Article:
Any experienced building owner can tell you rates for commercial insurance can fluctuate from property to property. But, why? What are some of the major factors that can influence those rates?
Beware! The tenant that occupies the leased space can have a profound effect not only on the rates, but also whether or not the insurance companies will be willing to entertain insuring it at all. Who occupies a tenant space is important to the insurance company because the risk of a loss created by a tenant’s operation varies.
Take for instance a wood-working shop; to an insurance company, the concern for the building would be an elevated potential for fire exposure. Over time, even with precautions put in place, there could be large amounts of saw dust not only on the floor but in the air that can be extremely combustible. With this type of exposure, the list of insurance carriers interested in writing a policy for this building owner will be limited. Also, you can bet the rate for the building will likely be higher than that of a building that houses a law office for instance.
Other insurance cost-drivers to keep in mind are building updates. Not all commercial buildings are newly constructed and many may be a little long in the tooth. For insurance, carriers need to feel comfortable that the owners of these older buildings have kept up with a few key updates. The updates they are mostly concerned with are the following: 1) the roof; 2) heating and/or air conditioning; 3) plumbing; and 4) electrical.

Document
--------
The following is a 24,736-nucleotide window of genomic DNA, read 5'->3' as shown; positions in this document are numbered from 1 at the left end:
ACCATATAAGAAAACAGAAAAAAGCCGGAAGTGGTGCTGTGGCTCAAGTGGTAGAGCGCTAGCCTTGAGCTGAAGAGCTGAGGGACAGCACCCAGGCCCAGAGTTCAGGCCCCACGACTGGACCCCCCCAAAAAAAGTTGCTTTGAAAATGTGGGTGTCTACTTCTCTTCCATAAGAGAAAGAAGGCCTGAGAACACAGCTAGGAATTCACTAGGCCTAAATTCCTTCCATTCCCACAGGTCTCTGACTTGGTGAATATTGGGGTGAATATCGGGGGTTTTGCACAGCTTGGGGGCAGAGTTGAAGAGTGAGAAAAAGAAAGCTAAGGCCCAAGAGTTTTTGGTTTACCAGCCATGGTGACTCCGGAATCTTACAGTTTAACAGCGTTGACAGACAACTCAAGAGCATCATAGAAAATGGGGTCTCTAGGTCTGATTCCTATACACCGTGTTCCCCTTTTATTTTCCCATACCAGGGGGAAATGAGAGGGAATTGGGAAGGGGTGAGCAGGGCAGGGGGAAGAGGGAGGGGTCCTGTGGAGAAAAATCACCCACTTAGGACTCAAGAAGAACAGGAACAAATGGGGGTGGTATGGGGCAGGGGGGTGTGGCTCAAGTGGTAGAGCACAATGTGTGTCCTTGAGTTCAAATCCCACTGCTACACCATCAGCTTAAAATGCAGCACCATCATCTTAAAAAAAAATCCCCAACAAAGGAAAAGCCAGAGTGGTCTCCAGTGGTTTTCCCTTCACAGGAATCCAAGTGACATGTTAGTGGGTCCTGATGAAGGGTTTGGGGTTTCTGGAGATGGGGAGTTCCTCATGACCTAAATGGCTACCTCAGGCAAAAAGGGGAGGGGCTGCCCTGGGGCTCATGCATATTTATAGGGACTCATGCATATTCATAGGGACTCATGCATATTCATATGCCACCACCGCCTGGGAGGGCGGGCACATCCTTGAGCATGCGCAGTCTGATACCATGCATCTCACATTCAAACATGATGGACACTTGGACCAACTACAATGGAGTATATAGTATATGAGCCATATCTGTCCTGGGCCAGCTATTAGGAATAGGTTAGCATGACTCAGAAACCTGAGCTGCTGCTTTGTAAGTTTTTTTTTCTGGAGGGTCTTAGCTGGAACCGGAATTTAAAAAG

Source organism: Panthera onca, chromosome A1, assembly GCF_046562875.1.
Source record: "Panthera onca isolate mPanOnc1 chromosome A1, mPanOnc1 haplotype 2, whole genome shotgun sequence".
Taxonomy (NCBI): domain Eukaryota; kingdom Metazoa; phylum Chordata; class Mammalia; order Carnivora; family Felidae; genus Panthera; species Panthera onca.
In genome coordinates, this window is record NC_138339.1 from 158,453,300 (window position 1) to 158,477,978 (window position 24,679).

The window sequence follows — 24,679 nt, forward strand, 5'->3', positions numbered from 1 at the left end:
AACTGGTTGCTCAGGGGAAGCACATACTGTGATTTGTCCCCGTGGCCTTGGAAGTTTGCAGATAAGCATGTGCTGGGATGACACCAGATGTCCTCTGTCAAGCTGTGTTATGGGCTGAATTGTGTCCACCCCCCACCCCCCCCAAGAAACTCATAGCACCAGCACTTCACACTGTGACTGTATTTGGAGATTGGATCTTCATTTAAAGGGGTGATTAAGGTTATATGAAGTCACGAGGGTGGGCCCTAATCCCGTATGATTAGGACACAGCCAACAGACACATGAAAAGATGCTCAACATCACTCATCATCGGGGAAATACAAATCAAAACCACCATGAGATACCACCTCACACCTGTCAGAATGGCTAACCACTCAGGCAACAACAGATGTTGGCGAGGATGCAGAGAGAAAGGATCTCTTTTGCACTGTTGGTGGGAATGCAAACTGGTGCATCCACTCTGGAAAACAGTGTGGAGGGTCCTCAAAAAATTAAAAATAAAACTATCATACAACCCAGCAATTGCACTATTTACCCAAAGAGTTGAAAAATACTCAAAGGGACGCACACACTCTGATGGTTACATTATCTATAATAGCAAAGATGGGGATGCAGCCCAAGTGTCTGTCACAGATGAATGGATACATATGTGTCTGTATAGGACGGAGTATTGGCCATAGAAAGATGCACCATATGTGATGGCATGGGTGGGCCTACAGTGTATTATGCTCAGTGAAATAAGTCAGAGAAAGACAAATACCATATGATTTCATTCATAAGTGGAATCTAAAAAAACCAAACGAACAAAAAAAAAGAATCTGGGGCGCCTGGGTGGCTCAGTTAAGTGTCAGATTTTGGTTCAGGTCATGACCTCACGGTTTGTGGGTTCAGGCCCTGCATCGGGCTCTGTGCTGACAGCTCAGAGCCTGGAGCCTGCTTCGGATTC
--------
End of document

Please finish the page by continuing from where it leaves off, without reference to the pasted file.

If you think about it, these four areas, if not maintained and updated as needed/required, can really cause some major problems if they fail. Let’s say your building was built in 1975 and has never had its roof replaced. The age of that roof makes it more susceptible to wind damage as compared to a roof that is 5 years old or newer. And since most policies cover for the peril of wind, it makes sense that the insurance company will want to insure roof coverings that are in good shape. A building owner may find that their older roof may not qualify for wind coverage at all, or may be subject to a substantially higher wind/hail deductible.
A similar case can be made for the plumbing systems of buildings. An insurance company will not be fond of writing a building that is plumbed with polybutylene (a known defective material) pipes and a 20 year-old water heater as compared to a building plumbed with copper supply lines and a new water heater.
These are just a few things that can really change your rates and deductibles for your policy and should be kept in mind. So, next time you purchase a new commercial property to rent be sure you pull permits for updates and know what businesses if any (will) occupy the space.
Call Heacock Insurance for your Commercial or Business Insurance.
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